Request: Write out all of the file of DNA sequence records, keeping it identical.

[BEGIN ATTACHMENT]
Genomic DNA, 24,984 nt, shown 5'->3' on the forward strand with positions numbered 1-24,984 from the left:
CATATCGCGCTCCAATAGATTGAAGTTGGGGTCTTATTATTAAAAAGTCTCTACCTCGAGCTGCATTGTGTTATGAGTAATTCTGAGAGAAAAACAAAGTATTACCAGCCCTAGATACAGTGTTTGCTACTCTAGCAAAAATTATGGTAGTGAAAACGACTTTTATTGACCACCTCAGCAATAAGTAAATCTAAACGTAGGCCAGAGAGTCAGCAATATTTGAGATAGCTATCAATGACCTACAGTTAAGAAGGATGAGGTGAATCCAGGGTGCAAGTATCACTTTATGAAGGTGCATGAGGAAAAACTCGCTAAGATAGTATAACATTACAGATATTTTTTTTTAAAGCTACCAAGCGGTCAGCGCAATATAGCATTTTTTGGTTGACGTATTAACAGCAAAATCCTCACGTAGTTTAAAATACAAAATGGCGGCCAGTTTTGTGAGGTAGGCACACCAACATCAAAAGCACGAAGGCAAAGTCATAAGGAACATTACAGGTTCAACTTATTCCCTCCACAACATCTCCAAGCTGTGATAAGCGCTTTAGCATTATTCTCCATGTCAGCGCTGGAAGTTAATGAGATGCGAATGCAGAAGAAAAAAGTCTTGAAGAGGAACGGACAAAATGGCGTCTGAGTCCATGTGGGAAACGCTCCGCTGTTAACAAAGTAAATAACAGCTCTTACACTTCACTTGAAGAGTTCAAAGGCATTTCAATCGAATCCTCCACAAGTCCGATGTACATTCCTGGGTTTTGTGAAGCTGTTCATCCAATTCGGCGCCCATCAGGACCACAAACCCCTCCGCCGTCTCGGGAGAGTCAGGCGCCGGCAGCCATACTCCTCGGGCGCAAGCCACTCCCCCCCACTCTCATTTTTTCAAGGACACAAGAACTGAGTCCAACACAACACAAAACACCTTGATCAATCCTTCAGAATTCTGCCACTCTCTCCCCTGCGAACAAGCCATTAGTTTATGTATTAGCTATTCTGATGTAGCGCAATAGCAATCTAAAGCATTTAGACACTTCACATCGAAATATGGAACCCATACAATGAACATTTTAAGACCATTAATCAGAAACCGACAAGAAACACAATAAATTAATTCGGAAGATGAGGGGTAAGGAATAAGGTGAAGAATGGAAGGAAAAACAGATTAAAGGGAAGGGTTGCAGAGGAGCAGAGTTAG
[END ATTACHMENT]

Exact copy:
Genomic DNA, 24,984 nt, shown 5'->3' on the forward strand with positions numbered 1-24,984 from the left:
CATATCGCGCTCCAATAGATTGAAGTTGGGGTCTTATTATTAAAAAGTCTCTACCTCGAGCTGCATTGTGTTATGAGTAATTCTGAGAGAAAAACAAAGTATTACCAGCCCTAGATACAGTGTTTGCTACTCTAGCAAAAATTATGGTAGTGAAAACGACTTTTATTGACCACCTCAGCAATAAGTAAATCTAAACGTAGGCCAGAGAGTCAGCAATATTTGAGATAGCTATCAATGACCTACAGTTAAGAAGGATGAGGTGAATCCAGGGTGCAAGTATCACTTTATGAAGGTGCATGAGGAAAAACTCGCTAAGATAGTATAACATTACAGATATTTTTTTTTAAAGCTACCAAGCGGTCAGCGCAATATAGCATTTTTTGGTTGACGTATTAACAGCAAAATCCTCACGTAGTTTAAAATACAAAATGGCGGCCAGTTTTGTGAGGTAGGCACACCAACATCAAAAGCACGAAGGCAAAGTCATAAGGAACATTACAGGTTCAACTTATTCCCTCCACAACATCTCCAAGCTGTGATAAGCGCTTTAGCATTATTCTCCATGTCAGCGCTGGAAGTTAATGAGATGCGAATGCAGAAGAAAAAAGTCTTGAAGAGGAACGGACAAAATGGCGTCTGAGTCCATGTGGGAAACGCTCCGCTGTTAACAAAGTAAATAACAGCTCTTACACTTCACTTGAAGAGTTCAAAGGCATTTCAATCGAATCCTCCACAAGTCCGATGTACATTCCTGGGTTTTGTGAAGCTGTTCATCCAATTCGGCGCCCATCAGGACCACAAACCCCTCCGCCGTCTCGGGAGAGTCAGGCGCCGGCAGCCATACTCCTCGGGCGCAAGCCACTCCCCCCCACTCTCATTTTTTCAAGGACACAAGAACTGAGTCCAACACAACACAAAACACCTTGATCAATCCTTCAGAATTCTGCCACTCTCTCCCCTGCGAACAAGCCATTAGTTTATGTATTAGCTATTCTGATGTAGCGCAATAGCAATCTAAAGCATTTAGACACTTCACATCGAAATATGGAACCCATACAATGAACATTTTAAGACCATTAATCAGAAACCGACAAGAAACACAATAAATTAATTCGGAAGATGAGGGGTAAGGAATAAGGTGAAGAATGGAAGGAAAAACAGATTAAAGGGAAGGGTTGCAGAGGAGCAGAGTTAG